Sam Pryke discusses the online platform Socrative in the fourth article. Socrative enables tutors to put questions to students in class and for students to respond using their smartphone or tablet. Academic studies to date show that Socrative is popular with students when used to test their knowledge or elicit their views. A digital question and answer session adds some fun and variety to the lecture, and the anonymity of the answers encourages less confident students to participate. The author's own survey of students produced similar findings, and he has used three of the emerging themes – the value of light-hearted competition between students, tests as an aid to memory and questions that stimulate group discussion – to inform his subsequent use of the software.
In the fifth article, Sarah Rodriguez reports on an end-of-semester board game she devised to enable Global Health students to practice applying what they had learned about global research ethics before embarking on a placement in a low- or middle-income country. In the game, students take turns picking a scenario card and responding to its contents. In the first version of the game, drawing certain cards enabled them to move forward a square or obliged them to move back a square on the board, lose a turn, or return to the start. For example, drawing the card ‘your proposal observes and recognises local health care systems’ resulted in moving forward one space. Other cards instructed students to start a discussion with the group or to specify what they would do in the circumstances on the card. The direction they should then move on the board was decided by the group. When surveyed in the fall of 2018, the students were not enthusiastic about the cards that mandated the moves so the author removed these for the next iteration. A substantial majority of students in both cohorts had positive reactions to the game, with 92 per cent of students in the fall of 2018 and 88 per cent in the winter of 2019 saying that the exercise had alerted them to potential research problems they had not previously contemplated.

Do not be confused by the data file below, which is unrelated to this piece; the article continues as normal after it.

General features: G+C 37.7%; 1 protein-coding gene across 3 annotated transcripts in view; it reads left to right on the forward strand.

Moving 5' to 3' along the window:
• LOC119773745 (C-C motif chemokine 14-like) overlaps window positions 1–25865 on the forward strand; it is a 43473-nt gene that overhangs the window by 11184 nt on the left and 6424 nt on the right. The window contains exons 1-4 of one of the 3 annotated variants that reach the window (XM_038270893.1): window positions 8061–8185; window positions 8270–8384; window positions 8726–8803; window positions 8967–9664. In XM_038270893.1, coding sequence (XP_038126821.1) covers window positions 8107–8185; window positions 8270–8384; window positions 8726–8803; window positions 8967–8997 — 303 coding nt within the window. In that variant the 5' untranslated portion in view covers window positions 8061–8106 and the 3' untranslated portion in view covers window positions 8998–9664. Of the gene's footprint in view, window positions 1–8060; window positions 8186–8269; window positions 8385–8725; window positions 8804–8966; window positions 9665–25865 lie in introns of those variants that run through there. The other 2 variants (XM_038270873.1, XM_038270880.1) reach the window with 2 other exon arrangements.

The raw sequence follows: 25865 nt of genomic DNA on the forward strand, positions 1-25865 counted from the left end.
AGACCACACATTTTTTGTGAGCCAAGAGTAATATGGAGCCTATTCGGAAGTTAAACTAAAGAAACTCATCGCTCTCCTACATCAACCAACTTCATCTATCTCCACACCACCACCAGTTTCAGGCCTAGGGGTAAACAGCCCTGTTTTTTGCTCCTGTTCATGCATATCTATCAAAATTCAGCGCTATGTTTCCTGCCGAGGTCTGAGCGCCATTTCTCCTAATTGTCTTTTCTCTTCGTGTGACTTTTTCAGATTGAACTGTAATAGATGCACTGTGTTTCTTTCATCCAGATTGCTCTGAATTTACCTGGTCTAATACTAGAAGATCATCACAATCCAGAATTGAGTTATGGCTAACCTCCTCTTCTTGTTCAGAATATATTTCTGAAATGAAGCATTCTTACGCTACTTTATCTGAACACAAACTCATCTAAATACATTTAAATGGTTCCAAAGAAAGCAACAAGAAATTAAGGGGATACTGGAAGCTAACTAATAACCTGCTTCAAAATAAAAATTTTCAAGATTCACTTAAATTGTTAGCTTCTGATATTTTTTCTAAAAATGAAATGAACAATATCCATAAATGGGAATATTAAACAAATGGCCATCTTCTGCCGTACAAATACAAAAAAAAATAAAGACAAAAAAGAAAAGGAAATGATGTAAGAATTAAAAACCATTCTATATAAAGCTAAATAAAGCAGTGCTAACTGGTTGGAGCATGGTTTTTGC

The issue ends with a review by Thomas Eveland of Maryellen Weimer's Essential Teaching Principles: A Resource Collection for Adjunct Faculty. Our thanks go to the authors of the articles and the review, the anonymous referees who commented on the manuscripts, our publisher (Berghahn Journals) and the Editorial Board.